The outcome is what matters in the Iran talks

The outcome is what matters in the Iran talks

Turkish-Iranian relations are on a different level to what they were during the heady days of May 2010, when Ankara, together with Brazil, clinched what appeared to be a successful fuel swap deal with Tehran that was supposed to mark a major breakthrough on the Iranian nuclear issue.

It remains an open question whether Turkey and Brazil were led into a dead end in this endeavor by Washington, which appeared to support their efforts but rejected the outcome. Since then, Turkey has more or less been marginalized in the Iran nuclear talks. 

If it were not for the fact that Istanbul hosted the talks between the P5+1 (the permanent Security Council members plus Germany) and Iran in January 2011, Turkey would be out of the picture altogether. Perhaps it is because of this that the Recep Tayyip Erdoğan government has been pushing to host the latest round of talks between the P5+1 and Iran in Istanbul again. 

But as we suggested at the beginning, the environment has changed radically between Ankara and Tehran in the intervening period because of the diametrically opposed positions of the two countries on Syria. Adding to the tension was Ankara’s decision to host the radar systems of NATO’s missile defense shield, which is clearly against Iran, even if Turkey denies this vehemently.

Tensions surfaced last week when senior Iranian politicians maintained that Ankara had lost its impartiality, not only because of the Syria issue, but also because of the missile defense issue. The statements of Iranian politicians forced Prime Minister Erdoğan in turn into issuing uncharacteristically harsh words against Iran.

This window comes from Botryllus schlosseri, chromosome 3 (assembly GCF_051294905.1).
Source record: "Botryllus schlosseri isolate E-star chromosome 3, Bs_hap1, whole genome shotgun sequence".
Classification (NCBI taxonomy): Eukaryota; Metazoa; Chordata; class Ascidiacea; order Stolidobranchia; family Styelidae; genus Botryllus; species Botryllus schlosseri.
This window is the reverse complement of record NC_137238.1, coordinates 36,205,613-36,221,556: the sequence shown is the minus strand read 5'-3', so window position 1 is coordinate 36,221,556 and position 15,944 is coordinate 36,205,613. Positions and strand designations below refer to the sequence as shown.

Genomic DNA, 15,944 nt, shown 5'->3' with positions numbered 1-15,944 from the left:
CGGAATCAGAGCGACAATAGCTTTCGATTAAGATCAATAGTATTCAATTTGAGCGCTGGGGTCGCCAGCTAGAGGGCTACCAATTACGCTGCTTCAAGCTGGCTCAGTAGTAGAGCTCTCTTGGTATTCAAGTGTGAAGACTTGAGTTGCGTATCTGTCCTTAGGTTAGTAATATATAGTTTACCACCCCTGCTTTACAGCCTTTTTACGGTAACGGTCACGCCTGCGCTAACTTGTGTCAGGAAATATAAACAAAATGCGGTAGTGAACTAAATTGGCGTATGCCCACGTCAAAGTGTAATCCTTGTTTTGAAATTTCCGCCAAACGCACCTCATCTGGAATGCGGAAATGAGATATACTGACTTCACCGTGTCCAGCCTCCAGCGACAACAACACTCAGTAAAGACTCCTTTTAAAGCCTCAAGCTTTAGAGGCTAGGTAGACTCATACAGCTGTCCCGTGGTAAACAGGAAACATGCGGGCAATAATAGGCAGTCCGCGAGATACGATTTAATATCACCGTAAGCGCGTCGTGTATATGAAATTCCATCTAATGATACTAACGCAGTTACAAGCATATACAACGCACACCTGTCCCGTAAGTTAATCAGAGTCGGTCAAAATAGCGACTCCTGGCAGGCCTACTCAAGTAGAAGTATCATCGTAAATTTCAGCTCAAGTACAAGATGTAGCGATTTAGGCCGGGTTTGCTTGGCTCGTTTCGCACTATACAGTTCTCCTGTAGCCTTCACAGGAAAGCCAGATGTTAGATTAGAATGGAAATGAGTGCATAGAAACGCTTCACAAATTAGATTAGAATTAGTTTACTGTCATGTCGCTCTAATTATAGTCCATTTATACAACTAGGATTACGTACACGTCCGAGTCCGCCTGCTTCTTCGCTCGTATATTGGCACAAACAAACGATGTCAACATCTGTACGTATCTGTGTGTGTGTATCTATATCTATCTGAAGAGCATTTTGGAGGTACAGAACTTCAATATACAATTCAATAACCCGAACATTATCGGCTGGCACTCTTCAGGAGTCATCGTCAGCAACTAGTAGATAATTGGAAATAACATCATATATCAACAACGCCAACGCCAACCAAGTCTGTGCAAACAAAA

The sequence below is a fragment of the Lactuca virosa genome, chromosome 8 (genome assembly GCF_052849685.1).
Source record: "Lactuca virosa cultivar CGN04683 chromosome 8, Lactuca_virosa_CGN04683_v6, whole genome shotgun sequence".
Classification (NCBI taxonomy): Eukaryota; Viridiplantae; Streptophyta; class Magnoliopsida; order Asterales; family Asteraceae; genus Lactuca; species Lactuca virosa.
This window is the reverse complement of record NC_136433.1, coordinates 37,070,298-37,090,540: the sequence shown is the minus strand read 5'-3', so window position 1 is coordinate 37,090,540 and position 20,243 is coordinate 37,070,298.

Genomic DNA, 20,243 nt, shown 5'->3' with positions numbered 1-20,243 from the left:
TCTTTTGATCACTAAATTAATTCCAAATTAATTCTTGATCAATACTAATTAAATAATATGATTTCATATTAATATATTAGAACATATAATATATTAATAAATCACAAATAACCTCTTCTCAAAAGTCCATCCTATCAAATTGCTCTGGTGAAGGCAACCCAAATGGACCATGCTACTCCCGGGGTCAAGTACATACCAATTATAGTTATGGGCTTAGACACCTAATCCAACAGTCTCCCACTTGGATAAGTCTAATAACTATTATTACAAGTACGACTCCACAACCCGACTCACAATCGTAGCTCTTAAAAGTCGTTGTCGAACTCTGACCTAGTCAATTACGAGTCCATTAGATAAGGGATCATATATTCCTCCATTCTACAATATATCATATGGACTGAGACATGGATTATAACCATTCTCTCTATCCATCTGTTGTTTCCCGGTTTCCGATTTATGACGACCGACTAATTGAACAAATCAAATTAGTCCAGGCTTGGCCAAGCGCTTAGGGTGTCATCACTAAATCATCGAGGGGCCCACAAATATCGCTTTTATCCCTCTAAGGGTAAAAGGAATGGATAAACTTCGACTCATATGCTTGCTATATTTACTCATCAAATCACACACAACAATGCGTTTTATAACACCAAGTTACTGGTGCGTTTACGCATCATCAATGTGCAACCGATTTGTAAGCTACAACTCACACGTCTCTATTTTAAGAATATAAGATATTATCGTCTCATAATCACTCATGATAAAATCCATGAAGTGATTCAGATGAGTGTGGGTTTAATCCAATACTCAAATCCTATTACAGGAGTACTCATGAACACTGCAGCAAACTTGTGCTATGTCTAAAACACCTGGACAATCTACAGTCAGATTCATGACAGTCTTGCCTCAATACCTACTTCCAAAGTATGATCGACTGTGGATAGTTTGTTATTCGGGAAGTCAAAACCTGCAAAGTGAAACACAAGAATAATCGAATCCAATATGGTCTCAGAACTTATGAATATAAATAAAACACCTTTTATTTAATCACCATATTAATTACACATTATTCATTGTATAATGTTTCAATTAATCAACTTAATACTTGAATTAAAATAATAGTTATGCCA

Erdoğan effectively accused Tehran of driving the issue uphill, adding that this is why Tehran had a credibility problem with the international community. What made Erdogan’s remarks even more remarkable was that he said this just days after his high-level talks in Iran, where he was on an official visit that both sides declared “highly successful.” 

Whether it was Erdogan’s angry remarks, or the realization in Tehran that there is little to gain from alienating Ankara, it appears that Turkey will host the talks between the P5+1 and Iran in Istanbul this weekend after all. This will of course provides a certain amount of face-saving for the Erdoğan government in terms of domestic public opinion.

The point, however, is that it is not the venue of the talks that is ultimately important. Rather, it is what will be talked about, and the possible outcome that matters, whether these talks are held in Turkey or elsewhere. 

There is also the fact that Turkey will have very little input in the actual proceedings even if the talks are held in Istanbul, since it is not a party to the negotiations. The government may try to present the image that it is somehow at the core of these talks and that this is why these are being held in Istanbul, but that is only for domestic political consumption. 

As for the talks in Istanbul this time, the indicators are not positive, with Tehran clinging on to its right to do everything it is currently doing in the nuclear area and showing few signs that it is prepared to become more transparent on this issue. And the P5+1 doesn’t appear prepared to compromise either. 

Of course a positive outcome would be welcomed by Ankara at a time when the Middle East is already in sufficient turmoil. Turkey is watching increasing Israeli bellicosity on this score with great consternation. Prime Minister Erdoğan, like many intelligent Western politicians and analysts, also believes that an Israeli strike against Iran would spell disaster for the area, and clearly would have dire consequences for Turkey, too.

These then are the real issues that should be occupying Turkish minds, and not the venue of the talks with Iran. In real terms it matters little from Ankara’s perspective where these talks are held, as long as a positive outcome is reached.